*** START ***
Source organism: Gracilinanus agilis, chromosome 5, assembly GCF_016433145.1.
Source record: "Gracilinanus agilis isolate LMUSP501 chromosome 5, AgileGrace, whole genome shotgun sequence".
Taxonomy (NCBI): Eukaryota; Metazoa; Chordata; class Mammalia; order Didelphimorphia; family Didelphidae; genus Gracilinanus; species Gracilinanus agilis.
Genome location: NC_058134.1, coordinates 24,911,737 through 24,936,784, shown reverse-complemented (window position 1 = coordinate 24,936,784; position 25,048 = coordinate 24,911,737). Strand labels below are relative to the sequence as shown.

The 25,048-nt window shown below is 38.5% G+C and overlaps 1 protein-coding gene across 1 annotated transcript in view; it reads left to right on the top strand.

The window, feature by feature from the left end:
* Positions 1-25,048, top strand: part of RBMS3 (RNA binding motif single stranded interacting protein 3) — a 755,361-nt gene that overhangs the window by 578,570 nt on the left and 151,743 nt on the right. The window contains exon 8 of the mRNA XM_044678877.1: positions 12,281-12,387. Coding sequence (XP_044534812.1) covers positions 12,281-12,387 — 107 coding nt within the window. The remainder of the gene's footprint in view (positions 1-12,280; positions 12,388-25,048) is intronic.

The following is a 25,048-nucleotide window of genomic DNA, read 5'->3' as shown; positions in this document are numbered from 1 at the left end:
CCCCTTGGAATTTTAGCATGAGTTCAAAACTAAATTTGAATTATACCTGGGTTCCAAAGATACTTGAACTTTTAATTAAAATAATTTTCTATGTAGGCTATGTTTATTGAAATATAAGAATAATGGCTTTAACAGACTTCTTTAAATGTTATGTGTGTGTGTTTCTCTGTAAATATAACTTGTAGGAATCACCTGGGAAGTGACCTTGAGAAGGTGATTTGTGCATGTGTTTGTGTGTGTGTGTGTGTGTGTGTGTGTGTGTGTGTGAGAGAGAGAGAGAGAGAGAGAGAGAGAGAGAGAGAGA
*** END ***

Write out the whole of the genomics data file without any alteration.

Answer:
Source organism: Gracilinanus agilis, chromosome 5, assembly GCF_016433145.1.
Source record: "Gracilinanus agilis isolate LMUSP501 chromosome 5, AgileGrace, whole genome shotgun sequence".
Taxonomy (NCBI): Eukaryota; Metazoa; Chordata; class Mammalia; order Didelphimorphia; family Didelphidae; genus Gracilinanus; species Gracilinanus agilis.
Genome location: NC_058134.1, coordinates 24,911,737 through 24,936,784, shown reverse-complemented (window position 1 = coordinate 24,936,784; position 25,048 = coordinate 24,911,737). Strand labels below are relative to the sequence as shown.

The 25,048-nt window shown below is 38.5% G+C and overlaps 1 protein-coding gene across 1 annotated transcript in view; it reads left to right on the top strand.

The window, feature by feature from the left end:
* Positions 1-25,048, top strand: part of RBMS3 (RNA binding motif single stranded interacting protein 3) — a 755,361-nt gene that overhangs the window by 578,570 nt on the left and 151,743 nt on the right. The window contains exon 8 of the mRNA XM_044678877.1: positions 12,281-12,387. Coding sequence (XP_044534812.1) covers positions 12,281-12,387 — 107 coding nt within the window. The remainder of the gene's footprint in view (positions 1-12,280; positions 12,388-25,048) is intronic.

The following is a 25,048-nucleotide window of genomic DNA, read 5'->3' as shown; positions in this document are numbered from 1 at the left end:
CCCCTTGGAATTTTAGCATGAGTTCAAAACTAAATTTGAATTATACCTGGGTTCCAAAGATACTTGAACTTTTAATTAAAATAATTTTCTATGTAGGCTATGTTTATTGAAATATAAGAATAATGGCTTTAACAGACTTCTTTAAATGTTATGTGTGTGTGTTTCTCTGTAAATATAACTTGTAGGAATCACCTGGGAAGTGACCTTGAGAAGGTGATTTGTGCATGTGTTTGTGTGTGTGTGTGTGTGTGTGTGTGTGTGTGTGTGAGAGAGAGAGAGAGAGAGAGAGAGAGAGAGAGAGAGA